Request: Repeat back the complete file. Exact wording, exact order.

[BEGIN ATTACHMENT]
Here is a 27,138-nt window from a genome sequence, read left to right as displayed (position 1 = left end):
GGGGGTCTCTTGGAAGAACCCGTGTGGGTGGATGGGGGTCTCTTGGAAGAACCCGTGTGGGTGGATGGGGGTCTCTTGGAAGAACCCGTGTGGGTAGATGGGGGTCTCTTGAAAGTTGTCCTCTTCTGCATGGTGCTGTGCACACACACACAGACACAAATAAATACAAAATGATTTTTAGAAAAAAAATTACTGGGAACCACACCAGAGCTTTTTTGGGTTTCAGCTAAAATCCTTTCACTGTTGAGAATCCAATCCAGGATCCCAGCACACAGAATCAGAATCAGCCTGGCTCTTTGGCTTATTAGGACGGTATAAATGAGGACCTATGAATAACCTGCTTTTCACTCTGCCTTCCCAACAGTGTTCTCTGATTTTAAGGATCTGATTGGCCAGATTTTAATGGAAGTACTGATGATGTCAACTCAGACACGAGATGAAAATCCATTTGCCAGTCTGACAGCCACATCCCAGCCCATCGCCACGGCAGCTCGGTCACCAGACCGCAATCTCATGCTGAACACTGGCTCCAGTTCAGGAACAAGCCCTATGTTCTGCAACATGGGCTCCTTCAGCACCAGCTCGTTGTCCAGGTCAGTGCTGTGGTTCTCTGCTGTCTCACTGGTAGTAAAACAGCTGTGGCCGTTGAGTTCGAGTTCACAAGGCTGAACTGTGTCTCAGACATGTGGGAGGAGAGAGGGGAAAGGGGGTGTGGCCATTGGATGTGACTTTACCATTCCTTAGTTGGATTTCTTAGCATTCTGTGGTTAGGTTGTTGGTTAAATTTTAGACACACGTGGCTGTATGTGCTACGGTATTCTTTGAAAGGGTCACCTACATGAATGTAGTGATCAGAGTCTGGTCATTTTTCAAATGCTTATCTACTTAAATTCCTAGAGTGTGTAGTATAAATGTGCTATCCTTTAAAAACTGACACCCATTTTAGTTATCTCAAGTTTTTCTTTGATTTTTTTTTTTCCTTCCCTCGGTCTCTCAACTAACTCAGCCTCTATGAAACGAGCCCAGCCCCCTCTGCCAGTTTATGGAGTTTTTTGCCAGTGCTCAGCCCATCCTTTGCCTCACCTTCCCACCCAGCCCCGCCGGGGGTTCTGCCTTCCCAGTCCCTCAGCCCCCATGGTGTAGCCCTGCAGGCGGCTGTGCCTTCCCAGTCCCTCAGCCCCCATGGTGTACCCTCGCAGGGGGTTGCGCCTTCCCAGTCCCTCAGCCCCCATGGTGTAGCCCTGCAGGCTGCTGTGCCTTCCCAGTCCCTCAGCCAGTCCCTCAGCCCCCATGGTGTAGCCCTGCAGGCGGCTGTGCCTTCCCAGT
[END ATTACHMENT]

Here is a 27,138-nt window from a genome sequence, read left to right as displayed (position 1 = left end):
GGGGGTCTCTTGGAAGAACCCGTGTGGGTGGATGGGGGTCTCTTGGAAGAACCCGTGTGGGTGGATGGGGGTCTCTTGGAAGAACCCGTGTGGGTAGATGGGGGTCTCTTGAAAGTTGTCCTCTTCTGCATGGTGCTGTGCACACACACACAGACACAAATAAATACAAAATGATTTTTAGAAAAAAAATTACTGGGAACCACACCAGAGCTTTTTTGGGTTTCAGCTAAAATCCTTTCACTGTTGAGAATCCAATCCAGGATCCCAGCACACAGAATCAGAATCAGCCTGGCTCTTTGGCTTATTAGGACGGTATAAATGAGGACCTATGAATAACCTGCTTTTCACTCTGCCTTCCCAACAGTGTTCTCTGATTTTAAGGATCTGATTGGCCAGATTTTAATGGAAGTACTGATGATGTCAACTCAGACACGAGATGAAAATCCATTTGCCAGTCTGACAGCCACATCCCAGCCCATCGCCACGGCAGCTCGGTCACCAGACCGCAATCTCATGCTGAACACTGGCTCCAGTTCAGGAACAAGCCCTATGTTCTGCAACATGGGCTCCTTCAGCACCAGCTCGTTGTCCAGGTCAGTGCTGTGGTTCTCTGCTGTCTCACTGGTAGTAAAACAGCTGTGGCCGTTGAGTTCGAGTTCACAAGGCTGAACTGTGTCTCAGACATGTGGGAGGAGAGAGGGGAAAGGGGGTGTGGCCATTGGATGTGACTTTACCATTCCTTAGTTGGATTTCTTAGCATTCTGTGGTTAGGTTGTTGGTTAAATTTTAGACACACGTGGCTGTATGTGCTACGGTATTCTTTGAAAGGGTCACCTACATGAATGTAGTGATCAGAGTCTGGTCATTTTTCAAATGCTTATCTACTTAAATTCCTAGAGTGTGTAGTATAAATGTGCTATCCTTTAAAAACTGACACCCATTTTAGTTATCTCAAGTTTTTCTTTGATTTTTTTTTTTCCTTCCCTCGGTCTCTCAACTAACTCAGCCTCTATGAAACGAGCCCAGCCCCCTCTGCCAGTTTATGGAGTTTTTTGCCAGTGCTCAGCCCATCCTTTGCCTCACCTTCCCACCCAGCCCCGCCGGGGGTTCTGCCTTCCCAGTCCCTCAGCCCCCATGGTGTAGCCCTGCAGGCGGCTGTGCCTTCCCAGTCCCTCAGCCCCCATGGTGTACCCTCGCAGGGGGTTGCGCCTTCCCAGTCCCTCAGCCCCCATGGTGTAGCCCTGCAGGCTGCTGTGCCTTCCCAGTCCCTCAGCCAGTCCCTCAGCCCCCATGGTGTAGCCCTGCAGGCGGCTGTGCCTTCCCAGT